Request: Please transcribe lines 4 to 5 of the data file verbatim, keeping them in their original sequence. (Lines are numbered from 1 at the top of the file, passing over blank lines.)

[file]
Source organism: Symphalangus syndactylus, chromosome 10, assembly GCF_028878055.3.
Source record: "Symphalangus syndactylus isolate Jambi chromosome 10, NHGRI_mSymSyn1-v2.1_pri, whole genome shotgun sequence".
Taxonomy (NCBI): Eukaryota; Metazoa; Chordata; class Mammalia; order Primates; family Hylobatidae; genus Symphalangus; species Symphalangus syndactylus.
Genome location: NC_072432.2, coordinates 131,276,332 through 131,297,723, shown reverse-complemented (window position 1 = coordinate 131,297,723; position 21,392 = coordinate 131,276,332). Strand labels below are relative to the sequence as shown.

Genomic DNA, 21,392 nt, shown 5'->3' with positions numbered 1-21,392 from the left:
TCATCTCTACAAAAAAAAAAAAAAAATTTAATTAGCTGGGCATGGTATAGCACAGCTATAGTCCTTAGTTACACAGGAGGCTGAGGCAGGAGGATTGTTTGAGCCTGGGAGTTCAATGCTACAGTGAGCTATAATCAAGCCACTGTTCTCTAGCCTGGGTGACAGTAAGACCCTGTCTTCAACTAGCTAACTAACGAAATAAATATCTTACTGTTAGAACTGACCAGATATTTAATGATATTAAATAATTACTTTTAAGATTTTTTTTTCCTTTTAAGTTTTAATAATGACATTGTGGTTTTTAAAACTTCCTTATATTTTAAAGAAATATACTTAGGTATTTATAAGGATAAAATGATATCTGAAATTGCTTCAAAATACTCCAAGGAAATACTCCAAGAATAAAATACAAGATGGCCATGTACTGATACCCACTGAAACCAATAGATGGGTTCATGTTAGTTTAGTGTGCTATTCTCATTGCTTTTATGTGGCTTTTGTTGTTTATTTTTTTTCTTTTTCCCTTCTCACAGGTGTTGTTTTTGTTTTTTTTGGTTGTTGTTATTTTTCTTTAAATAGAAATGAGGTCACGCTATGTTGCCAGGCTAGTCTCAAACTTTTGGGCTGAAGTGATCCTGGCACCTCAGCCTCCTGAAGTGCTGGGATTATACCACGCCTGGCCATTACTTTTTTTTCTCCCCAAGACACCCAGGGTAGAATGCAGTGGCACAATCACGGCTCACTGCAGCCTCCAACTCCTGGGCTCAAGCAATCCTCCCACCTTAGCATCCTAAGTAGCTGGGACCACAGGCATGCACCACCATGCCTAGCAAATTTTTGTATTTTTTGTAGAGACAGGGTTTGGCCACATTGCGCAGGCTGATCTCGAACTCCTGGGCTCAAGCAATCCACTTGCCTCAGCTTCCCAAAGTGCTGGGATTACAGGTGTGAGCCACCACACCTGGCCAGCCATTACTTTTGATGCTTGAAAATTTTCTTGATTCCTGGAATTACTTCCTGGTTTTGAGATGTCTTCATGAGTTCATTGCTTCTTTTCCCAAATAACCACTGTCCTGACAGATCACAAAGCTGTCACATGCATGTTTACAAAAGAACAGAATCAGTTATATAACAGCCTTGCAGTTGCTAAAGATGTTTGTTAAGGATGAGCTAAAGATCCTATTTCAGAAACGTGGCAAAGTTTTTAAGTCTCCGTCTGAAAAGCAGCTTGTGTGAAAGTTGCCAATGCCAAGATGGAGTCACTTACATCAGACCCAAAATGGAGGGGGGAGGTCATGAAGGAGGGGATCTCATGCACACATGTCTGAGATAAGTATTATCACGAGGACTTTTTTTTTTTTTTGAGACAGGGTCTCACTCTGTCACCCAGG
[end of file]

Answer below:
Genome location: NC_072432.2, coordinates 131,276,332 through 131,297,723, shown reverse-complemented (window position 1 = coordinate 131,297,723; position 21,392 = coordinate 131,276,332). Strand labels below are relative to the sequence as shown.

Genomic DNA, 21,392 nt, shown 5'->3' with positions numbered 1-21,392 from the left: